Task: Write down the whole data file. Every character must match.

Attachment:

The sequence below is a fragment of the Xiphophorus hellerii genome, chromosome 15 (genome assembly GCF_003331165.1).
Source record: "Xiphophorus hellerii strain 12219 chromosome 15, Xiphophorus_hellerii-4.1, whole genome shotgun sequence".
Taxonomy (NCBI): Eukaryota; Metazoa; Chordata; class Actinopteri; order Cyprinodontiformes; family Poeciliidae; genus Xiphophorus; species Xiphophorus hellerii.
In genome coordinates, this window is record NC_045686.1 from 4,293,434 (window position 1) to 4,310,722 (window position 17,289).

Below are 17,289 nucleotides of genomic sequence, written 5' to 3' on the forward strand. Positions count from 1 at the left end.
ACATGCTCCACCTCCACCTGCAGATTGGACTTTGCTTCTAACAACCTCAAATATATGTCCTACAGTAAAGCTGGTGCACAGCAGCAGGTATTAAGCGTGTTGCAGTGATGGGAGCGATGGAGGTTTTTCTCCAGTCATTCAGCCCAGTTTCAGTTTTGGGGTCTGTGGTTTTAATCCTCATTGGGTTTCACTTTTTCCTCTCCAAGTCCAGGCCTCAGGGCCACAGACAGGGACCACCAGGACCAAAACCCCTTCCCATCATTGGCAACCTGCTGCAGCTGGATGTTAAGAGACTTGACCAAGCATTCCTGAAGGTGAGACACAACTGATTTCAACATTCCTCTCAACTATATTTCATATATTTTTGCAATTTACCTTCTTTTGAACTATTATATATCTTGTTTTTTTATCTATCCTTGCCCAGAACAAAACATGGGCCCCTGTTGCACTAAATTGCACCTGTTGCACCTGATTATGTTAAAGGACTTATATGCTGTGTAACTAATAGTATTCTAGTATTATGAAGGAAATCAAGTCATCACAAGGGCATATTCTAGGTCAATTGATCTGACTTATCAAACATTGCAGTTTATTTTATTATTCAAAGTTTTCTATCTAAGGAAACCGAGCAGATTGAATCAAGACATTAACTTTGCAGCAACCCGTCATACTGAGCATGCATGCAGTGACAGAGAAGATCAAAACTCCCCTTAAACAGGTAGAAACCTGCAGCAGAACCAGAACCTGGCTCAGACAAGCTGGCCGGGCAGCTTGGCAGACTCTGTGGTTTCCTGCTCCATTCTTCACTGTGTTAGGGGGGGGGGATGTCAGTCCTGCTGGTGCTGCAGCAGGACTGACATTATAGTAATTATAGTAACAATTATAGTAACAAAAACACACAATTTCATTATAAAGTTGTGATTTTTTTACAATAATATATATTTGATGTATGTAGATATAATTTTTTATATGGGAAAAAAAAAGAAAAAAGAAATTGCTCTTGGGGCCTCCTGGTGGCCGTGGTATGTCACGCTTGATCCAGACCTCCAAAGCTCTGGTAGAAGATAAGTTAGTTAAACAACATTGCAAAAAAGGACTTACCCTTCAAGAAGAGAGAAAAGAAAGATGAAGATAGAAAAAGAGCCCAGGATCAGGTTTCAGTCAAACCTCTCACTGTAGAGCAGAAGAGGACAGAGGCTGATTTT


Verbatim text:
The sequence below is a fragment of the Xiphophorus hellerii genome, chromosome 15 (genome assembly GCF_003331165.1).
Source record: "Xiphophorus hellerii strain 12219 chromosome 15, Xiphophorus_hellerii-4.1, whole genome shotgun sequence".
Taxonomy (NCBI): Eukaryota; Metazoa; Chordata; class Actinopteri; order Cyprinodontiformes; family Poeciliidae; genus Xiphophorus; species Xiphophorus hellerii.
In genome coordinates, this window is record NC_045686.1 from 4,293,434 (window position 1) to 4,310,722 (window position 17,289).

Below are 17,289 nucleotides of genomic sequence, written 5' to 3' on the forward strand. Positions count from 1 at the left end.
ACATGCTCCACCTCCACCTGCAGATTGGACTTTGCTTCTAACAACCTCAAATATATGTCCTACAGTAAAGCTGGTGCACAGCAGCAGGTATTAAGCGTGTTGCAGTGATGGGAGCGATGGAGGTTTTTCTCCAGTCATTCAGCCCAGTTTCAGTTTTGGGGTCTGTGGTTTTAATCCTCATTGGGTTTCACTTTTTCCTCTCCAAGTCCAGGCCTCAGGGCCACAGACAGGGACCACCAGGACCAAAACCCCTTCCCATCATTGGCAACCTGCTGCAGCTGGATGTTAAGAGACTTGACCAAGCATTCCTGAAGGTGAGACACAACTGATTTCAACATTCCTCTCAACTATATTTCATATATTTTTGCAATTTACCTTCTTTTGAACTATTATATATCTTGTTTTTTTATCTATCCTTGCCCAGAACAAAACATGGGCCCCTGTTGCACTAAATTGCACCTGTTGCACCTGATTATGTTAAAGGACTTATATGCTGTGTAACTAATAGTATTCTAGTATTATGAAGGAAATCAAGTCATCACAAGGGCATATTCTAGGTCAATTGATCTGACTTATCAAACATTGCAGTTTATTTTATTATTCAAAGTTTTCTATCTAAGGAAACCGAGCAGATTGAATCAAGACATTAACTTTGCAGCAACCCGTCATACTGAGCATGCATGCAGTGACAGAGAAGATCAAAACTCCCCTTAAACAGGTAGAAACCTGCAGCAGAACCAGAACCTGGCTCAGACAAGCTGGCCGGGCAGCTTGGCAGACTCTGTGGTTTCCTGCTCCATTCTTCACTGTGTTAGGGGGGGGGGATGTCAGTCCTGCTGGTGCTGCAGCAGGACTGACATTATAGTAATTATAGTAACAATTATAGTAACAAAAACACACAATTTCATTATAAAGTTGTGATTTTTTTACAATAATATATATTTGATGTATGTAGATATAATTTTTTATATGGGAAAAAAAAAGAAAAAAGAAATTGCTCTTGGGGCCTCCTGGTGGCCGTGGTATGTCACGCTTGATCCAGACCTCCAAAGCTCTGGTAGAAGATAAGTTAGTTAAACAACATTGCAAAAAAGGACTTACCCTTCAAGAAGAGAGAAAAGAAAGATGAAGATAGAAAAAGAGCCCAGGATCAGGTTTCAGTCAAACCTCTCACTGTAGAGCAGAAGAGGACAGAGGCTGATTTT